Some projects are, well, just more awesome than others. One recent project at Prowess fell head-on into the “definitely awesome” category. It was a testing project to compare the impact that Intel processors with more cores have on how quickly Autodesk Maya and Autodesk 3ds Max can render a workload using the Arnold renderer.

What’s so awesome about that? Well, rendering is cool stuff. And Autodesk solutions are among the coolest for animation, modeling, and rendering. In fact, all of the Best Visual Effects nominees for the 2017 Oscars—Deepwater Horizon, Doctor Strange, The Jungle Book, Kubo and the Two Strings, and Rogue One: A Star Wars Story—used Autodesk Maya. Some also used other Autodesk solutions. So, this project was a bit like having a sideline on the red carpet. Okay, that’s an exaggeration, but it was still fun to play with rendering projects, the software, and the nice, high-end HP workstations we used—and to see the results of our testing.

Rendering isn’t exclusive to visual effects for movies. It’s widely used by architects, game developers, and modelers who design and develop buildings, products, cars, educational tools, and more. Think of the backgrounds in Angry Birds—those are digitally rendered.

Rendering Today Is a Digital Process

3D rendering isn’t about drawing on a piece of paper. Today, it’s about digitally transforming data points that represent a character, building, object, or entire landscape or cityscape into a two-dimensional “capture” of that 3D object or scene from a given perspective. That capture image includes lighting, color, shadows, atmosphere, texture, and other effects to create a life-like two-dimensional image of a three-dimensional object or scene. Thousands of those images are combined to animate a realistic 3D scenario, complete with all the intricate effects needed to make it look real.

That transformation includes massive numbers of data points that require comparably massive amounts of computational power. Each individual pixel is calculated to account for lighting, color, texture, and—when used for an animation—how each item in the scene affects the others; think of the light bouncing off of a building and how it shifts as a character rounds a corner. Rendering just one capture, not to mention animating a full-length movie, can take a long time, and it can even require multiple computers. It also requires a solid software solution that can handle all that data and all those variables. Arnold, has long been a favorite renderer of media and entertainment artists as well as architects and engineers.

Who Is Arnold Anyway?

Arnold is an odd name for a rendering software. And it’s not just any rendering software, but the rendering software of choice for computer animators and modelers, including more than 300 studios worldwide and professional and student computer animators and modelers.[1] Arnold is easy to use, and it has an advanced ray tracing renderer built for the demands of modeling, visual effects, and feature-length animation. Arnold is also the default renderer in Autodesk Maya and Autodesk 3ds Max.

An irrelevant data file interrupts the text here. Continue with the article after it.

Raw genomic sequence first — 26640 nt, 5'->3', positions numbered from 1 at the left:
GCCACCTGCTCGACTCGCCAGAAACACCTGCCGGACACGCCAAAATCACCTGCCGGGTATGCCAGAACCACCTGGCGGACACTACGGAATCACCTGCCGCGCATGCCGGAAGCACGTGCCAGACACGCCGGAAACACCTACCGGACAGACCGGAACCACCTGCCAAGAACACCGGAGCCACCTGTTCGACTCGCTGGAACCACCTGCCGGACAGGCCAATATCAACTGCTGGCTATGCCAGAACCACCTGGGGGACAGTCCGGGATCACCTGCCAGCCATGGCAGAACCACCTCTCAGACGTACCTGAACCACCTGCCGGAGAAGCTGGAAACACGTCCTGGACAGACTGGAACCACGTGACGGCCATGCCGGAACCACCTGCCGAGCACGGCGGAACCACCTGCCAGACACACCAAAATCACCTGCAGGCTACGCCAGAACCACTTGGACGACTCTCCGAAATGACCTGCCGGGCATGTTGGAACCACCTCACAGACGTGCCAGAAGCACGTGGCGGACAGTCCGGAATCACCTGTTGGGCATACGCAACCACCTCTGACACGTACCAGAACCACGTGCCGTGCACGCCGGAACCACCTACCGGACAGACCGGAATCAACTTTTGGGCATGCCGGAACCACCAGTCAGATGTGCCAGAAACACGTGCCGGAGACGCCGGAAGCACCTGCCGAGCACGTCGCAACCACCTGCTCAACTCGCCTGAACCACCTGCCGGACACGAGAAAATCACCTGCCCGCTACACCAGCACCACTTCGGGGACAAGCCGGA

Autodesk Maya is widely used by the media and entertainment industry to produce movies and games. It empowers artists with its animation, visual-effects, simulation, and rendering capabilities. Arnold RenderView, which is integrated into Maya, lets artists view changes in real-time, including lighting, materials, and camera changes.

3ds Max is a modeling, animation, and rendering software. Its ability to model objects and scenes and create worlds for games, scenes for design visualization, and virtual-reality (VR) experiences makes it a favorite for architectural and engineering uses. The Arnold for 3ds Max (MAXtoA) plug-in is integrated into 3ds Max, and it gives users access to Arnold’s latest features.

Putting Rendering Performance to the Test

3D modeling and rendering requires significant processing power. Maya and 3ds Max both require multi-core processors with support for Intel Streaming SIMD Extensions 4.1 (Intel SSE4.1). And Arnold is designed to take advantage of multi-threading and to make optimal use of all available CPU threads. That means that rendering performance with Arnold in Maya and 3ds Max should benefit from Intel processors with more cores, because with more cores, a system has more threads and more processing power.

To test that hypothesis, we tested sample workloads on different HP systems equipped with Intel processors with different numbers of cores. The results supported our hypothesis: not only did Maya using Arnold render faster on more cores, so did 3ds Max and Arnold used by itself.

Bottom Line

Whether you’re a movie-studio computer artist, an architect, an engineer, a hobbyist, or a student, if you’re using Maya or 3ds Max with Arnold, our testing shows that you can render fastest—and therefore, spend more time creating visual effects—when you choose a system powered by Intel processors with more cores.

For specific system recommendations and to learn more about Maya, 3ds Max, Arnold, and Intel processors, see our full report, “A Winning Combination for 3D Rendering: Autodesk, Intel, and HP.”

If you’re looking to complete your own testing project, contact Prowess Consulting to see how we can help. Until then, keep up with our take on emerging trends and technologies by following Prowess on our blog, Twitter, and LinkedIn.

[1] Solid Angle. “What Is Arnold?”

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